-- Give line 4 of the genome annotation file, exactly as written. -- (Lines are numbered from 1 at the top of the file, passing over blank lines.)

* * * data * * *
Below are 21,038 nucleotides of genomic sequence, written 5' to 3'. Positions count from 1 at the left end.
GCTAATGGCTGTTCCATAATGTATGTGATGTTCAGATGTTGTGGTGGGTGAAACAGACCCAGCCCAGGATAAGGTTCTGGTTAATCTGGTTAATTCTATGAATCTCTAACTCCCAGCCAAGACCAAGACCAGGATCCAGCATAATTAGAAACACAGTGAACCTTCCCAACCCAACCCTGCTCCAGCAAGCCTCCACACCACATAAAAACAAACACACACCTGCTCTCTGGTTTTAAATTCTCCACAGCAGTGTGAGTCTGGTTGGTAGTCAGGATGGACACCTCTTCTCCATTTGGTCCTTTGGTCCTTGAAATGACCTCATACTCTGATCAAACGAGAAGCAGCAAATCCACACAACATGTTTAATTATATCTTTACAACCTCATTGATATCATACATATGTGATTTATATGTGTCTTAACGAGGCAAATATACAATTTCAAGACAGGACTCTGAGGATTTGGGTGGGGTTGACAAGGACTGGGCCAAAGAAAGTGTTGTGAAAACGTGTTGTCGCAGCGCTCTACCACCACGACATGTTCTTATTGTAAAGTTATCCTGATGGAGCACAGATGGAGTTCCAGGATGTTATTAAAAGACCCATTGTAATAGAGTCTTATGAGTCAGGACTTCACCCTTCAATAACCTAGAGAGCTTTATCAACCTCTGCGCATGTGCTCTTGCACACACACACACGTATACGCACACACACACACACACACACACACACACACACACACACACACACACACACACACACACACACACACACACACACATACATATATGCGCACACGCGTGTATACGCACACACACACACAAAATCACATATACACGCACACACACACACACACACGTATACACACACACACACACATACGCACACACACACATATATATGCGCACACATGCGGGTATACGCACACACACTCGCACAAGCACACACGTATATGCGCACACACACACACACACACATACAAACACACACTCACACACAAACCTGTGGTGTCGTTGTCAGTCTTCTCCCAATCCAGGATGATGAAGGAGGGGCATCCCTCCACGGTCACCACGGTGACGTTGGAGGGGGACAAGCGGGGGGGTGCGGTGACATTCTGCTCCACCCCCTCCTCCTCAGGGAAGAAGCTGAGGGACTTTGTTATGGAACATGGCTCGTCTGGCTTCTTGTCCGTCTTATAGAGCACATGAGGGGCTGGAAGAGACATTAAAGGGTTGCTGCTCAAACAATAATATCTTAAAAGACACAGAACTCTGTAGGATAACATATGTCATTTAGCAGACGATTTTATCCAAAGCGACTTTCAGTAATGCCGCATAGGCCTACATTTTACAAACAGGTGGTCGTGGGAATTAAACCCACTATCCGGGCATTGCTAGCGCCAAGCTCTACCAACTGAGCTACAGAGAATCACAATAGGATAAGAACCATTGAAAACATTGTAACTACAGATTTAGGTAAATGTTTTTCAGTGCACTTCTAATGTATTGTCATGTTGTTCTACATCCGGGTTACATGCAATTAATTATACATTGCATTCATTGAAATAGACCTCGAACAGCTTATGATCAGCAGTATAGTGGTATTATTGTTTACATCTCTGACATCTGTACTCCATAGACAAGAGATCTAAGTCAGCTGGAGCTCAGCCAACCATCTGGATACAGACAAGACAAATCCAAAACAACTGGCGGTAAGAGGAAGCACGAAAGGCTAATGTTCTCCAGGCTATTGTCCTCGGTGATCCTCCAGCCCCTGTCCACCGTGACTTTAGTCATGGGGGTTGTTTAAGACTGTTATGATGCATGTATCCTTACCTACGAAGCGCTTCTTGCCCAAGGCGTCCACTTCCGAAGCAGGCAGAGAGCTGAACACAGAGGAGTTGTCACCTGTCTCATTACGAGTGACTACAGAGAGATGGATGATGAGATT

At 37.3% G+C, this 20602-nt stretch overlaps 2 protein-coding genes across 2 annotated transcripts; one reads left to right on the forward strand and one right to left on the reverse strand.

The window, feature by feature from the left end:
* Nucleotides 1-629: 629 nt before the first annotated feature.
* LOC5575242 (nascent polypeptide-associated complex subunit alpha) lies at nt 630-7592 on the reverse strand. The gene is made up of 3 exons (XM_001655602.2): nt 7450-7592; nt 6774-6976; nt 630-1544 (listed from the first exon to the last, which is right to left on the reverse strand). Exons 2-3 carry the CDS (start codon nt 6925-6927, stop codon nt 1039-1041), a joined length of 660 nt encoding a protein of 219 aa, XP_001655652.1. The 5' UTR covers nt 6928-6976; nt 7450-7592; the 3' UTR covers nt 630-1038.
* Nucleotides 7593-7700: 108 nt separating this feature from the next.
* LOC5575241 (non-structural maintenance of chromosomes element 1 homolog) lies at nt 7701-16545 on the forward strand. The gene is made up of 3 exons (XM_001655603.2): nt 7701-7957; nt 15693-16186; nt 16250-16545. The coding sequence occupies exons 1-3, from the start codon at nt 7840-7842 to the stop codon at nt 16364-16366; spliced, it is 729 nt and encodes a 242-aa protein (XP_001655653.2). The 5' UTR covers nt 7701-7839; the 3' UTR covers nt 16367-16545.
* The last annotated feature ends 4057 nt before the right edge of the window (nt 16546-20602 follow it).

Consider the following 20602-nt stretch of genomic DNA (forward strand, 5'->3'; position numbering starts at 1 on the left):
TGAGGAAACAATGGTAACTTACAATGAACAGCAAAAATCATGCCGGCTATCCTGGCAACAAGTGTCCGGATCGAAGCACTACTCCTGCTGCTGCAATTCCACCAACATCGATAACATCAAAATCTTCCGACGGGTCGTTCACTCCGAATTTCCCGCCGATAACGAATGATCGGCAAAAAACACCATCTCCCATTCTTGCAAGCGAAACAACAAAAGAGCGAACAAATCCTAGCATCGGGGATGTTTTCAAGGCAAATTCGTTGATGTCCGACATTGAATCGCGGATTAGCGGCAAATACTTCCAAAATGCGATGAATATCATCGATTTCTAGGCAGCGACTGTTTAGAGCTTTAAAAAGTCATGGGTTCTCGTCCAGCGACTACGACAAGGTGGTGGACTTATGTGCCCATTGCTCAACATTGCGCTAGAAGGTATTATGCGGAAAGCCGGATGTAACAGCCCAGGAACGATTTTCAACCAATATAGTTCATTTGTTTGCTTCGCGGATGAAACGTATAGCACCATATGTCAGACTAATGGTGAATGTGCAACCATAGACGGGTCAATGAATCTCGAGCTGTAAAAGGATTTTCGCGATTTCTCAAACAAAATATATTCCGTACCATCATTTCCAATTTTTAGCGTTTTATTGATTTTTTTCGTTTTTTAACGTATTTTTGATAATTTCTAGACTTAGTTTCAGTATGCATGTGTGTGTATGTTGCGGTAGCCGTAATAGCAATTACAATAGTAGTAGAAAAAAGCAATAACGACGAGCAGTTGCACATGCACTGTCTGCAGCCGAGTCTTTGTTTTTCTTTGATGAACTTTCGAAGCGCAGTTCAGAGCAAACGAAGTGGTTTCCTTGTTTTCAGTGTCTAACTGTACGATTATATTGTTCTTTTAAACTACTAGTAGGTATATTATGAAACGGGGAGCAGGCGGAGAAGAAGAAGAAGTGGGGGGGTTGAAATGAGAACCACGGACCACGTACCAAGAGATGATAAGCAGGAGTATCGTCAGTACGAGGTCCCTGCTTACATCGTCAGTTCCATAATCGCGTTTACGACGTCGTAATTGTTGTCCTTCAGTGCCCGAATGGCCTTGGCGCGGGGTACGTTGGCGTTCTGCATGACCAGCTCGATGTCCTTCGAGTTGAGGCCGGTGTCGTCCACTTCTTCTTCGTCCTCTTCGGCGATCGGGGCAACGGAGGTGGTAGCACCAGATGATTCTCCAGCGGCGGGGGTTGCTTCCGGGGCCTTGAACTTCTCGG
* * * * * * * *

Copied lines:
The window, feature by feature from the left end: